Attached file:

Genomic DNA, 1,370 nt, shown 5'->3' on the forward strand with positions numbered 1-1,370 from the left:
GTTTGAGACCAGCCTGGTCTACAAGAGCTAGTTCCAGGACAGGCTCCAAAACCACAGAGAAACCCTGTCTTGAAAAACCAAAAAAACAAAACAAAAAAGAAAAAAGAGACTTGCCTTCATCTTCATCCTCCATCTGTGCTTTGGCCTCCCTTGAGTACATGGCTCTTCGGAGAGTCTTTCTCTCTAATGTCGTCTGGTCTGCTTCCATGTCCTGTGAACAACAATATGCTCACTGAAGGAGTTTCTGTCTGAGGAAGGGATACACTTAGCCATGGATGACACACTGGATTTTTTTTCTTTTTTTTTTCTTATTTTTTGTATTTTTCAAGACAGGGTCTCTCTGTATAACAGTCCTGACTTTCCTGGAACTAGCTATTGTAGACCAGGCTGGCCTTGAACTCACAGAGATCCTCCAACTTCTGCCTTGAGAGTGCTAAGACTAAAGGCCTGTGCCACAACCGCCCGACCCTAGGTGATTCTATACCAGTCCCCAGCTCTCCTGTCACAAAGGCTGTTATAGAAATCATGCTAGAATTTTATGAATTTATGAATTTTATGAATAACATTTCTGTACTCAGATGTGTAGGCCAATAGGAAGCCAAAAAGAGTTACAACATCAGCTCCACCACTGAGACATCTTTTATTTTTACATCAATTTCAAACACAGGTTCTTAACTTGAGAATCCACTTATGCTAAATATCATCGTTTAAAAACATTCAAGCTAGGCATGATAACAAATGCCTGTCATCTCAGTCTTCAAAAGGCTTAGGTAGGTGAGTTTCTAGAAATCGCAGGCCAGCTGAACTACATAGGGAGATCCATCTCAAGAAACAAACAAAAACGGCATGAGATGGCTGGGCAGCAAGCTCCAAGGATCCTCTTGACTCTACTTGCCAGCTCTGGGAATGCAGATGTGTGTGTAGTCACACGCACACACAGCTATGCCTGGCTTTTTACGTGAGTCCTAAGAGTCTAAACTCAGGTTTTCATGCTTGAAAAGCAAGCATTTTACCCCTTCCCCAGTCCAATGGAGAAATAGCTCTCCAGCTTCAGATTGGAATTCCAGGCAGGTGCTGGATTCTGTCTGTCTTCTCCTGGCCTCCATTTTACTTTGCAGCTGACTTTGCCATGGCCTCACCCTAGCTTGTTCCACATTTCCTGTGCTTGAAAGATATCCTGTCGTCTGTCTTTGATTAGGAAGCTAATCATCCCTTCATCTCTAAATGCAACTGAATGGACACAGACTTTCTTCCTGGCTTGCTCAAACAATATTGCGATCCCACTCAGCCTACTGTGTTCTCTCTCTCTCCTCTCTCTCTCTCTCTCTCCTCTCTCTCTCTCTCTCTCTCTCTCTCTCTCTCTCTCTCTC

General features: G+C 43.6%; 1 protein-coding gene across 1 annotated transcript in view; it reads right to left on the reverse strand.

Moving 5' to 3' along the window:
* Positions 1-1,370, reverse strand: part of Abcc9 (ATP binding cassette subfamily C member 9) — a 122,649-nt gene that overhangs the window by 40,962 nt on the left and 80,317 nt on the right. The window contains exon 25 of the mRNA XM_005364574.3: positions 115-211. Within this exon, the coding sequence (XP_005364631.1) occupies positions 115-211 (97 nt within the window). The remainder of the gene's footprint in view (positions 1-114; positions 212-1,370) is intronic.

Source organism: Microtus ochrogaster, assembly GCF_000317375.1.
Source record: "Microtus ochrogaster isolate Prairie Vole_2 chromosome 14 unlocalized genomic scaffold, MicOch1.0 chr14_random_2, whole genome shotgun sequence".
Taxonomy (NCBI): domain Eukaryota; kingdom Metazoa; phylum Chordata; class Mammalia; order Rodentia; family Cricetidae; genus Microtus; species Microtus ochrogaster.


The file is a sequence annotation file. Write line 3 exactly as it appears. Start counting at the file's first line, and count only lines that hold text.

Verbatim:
General features: G+C 43.6%; 1 protein-coding gene across 1 annotated transcript in view; it reads right to left on the reverse strand.